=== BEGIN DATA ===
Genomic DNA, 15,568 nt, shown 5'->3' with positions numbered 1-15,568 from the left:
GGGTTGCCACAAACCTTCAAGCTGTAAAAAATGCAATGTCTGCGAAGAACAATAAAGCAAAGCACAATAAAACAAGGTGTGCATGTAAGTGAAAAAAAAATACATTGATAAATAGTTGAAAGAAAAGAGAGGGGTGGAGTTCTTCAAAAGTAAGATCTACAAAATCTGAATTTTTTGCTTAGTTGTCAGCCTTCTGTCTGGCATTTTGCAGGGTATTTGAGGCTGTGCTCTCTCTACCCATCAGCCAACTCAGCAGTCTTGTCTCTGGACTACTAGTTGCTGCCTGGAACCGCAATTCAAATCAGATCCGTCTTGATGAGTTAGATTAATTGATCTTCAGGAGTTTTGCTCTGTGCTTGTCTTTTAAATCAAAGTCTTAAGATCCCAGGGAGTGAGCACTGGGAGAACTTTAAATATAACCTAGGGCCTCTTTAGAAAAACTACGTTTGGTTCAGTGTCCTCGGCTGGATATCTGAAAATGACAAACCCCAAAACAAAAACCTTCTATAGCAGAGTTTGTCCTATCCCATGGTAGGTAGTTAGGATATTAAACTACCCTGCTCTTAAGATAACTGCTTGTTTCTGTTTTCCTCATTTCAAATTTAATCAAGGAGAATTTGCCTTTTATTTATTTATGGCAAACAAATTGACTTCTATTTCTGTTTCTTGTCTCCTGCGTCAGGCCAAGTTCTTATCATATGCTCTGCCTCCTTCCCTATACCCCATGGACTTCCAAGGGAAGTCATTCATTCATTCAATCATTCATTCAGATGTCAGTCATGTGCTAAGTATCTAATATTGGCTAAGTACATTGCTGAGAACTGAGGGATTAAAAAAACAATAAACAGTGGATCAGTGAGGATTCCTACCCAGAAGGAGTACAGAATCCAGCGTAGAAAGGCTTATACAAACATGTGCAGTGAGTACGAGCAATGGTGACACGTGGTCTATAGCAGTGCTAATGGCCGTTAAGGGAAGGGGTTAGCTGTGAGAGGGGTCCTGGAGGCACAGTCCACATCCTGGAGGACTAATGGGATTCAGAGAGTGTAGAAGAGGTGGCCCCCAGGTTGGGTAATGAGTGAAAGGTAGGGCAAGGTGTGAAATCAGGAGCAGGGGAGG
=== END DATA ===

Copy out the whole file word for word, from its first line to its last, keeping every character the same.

Genomic DNA, 15,568 nt, shown 5'->3' with positions numbered 1-15,568 from the left:
GGGTTGCCACAAACCTTCAAGCTGTAAAAAATGCAATGTCTGCGAAGAACAATAAAGCAAAGCACAATAAAACAAGGTGTGCATGTAAGTGAAAAAAAAATACATTGATAAATAGTTGAAAGAAAAGAGAGGGGTGGAGTTCTTCAAAAGTAAGATCTACAAAATCTGAATTTTTTGCTTAGTTGTCAGCCTTCTGTCTGGCATTTTGCAGGGTATTTGAGGCTGTGCTCTCTCTACCCATCAGCCAACTCAGCAGTCTTGTCTCTGGACTACTAGTTGCTGCCTGGAACCGCAATTCAAATCAGATCCGTCTTGATGAGTTAGATTAATTGATCTTCAGGAGTTTTGCTCTGTGCTTGTCTTTTAAATCAAAGTCTTAAGATCCCAGGGAGTGAGCACTGGGAGAACTTTAAATATAACCTAGGGCCTCTTTAGAAAAACTACGTTTGGTTCAGTGTCCTCGGCTGGATATCTGAAAATGACAAACCCCAAAACAAAAACCTTCTATAGCAGAGTTTGTCCTATCCCATGGTAGGTAGTTAGGATATTAAACTACCCTGCTCTTAAGATAACTGCTTGTTTCTGTTTTCCTCATTTCAAATTTAATCAAGGAGAATTTGCCTTTTATTTATTTATGGCAAACAAATTGACTTCTATTTCTGTTTCTTGTCTCCTGCGTCAGGCCAAGTTCTTATCATATGCTCTGCCTCCTTCCCTATACCCCATGGACTTCCAAGGGAAGTCATTCATTCATTCAATCATTCATTCAGATGTCAGTCATGTGCTAAGTATCTAATATTGGCTAAGTACATTGCTGAGAACTGAGGGATTAAAAAAACAATAAACAGTGGATCAGTGAGGATTCCTACCCAGAAGGAGTACAGAATCCAGCGTAGAAAGGCTTATACAAACATGTGCAGTGAGTACGAGCAATGGTGACACGTGGTCTATAGCAGTGCTAATGGCCGTTAAGGGAAGGGGTTAGCTGTGAGAGGGGTCCTGGAGGCACAGTCCACATCCTGGAGGACTAATGGGATTCAGAGAGTGTAGAAGAGGTGGCCCCCAGGTTGGGTAATGAGTGAAAGGTAGGGCAAGGTGTGAAATCAGGAGCAGGGGAGG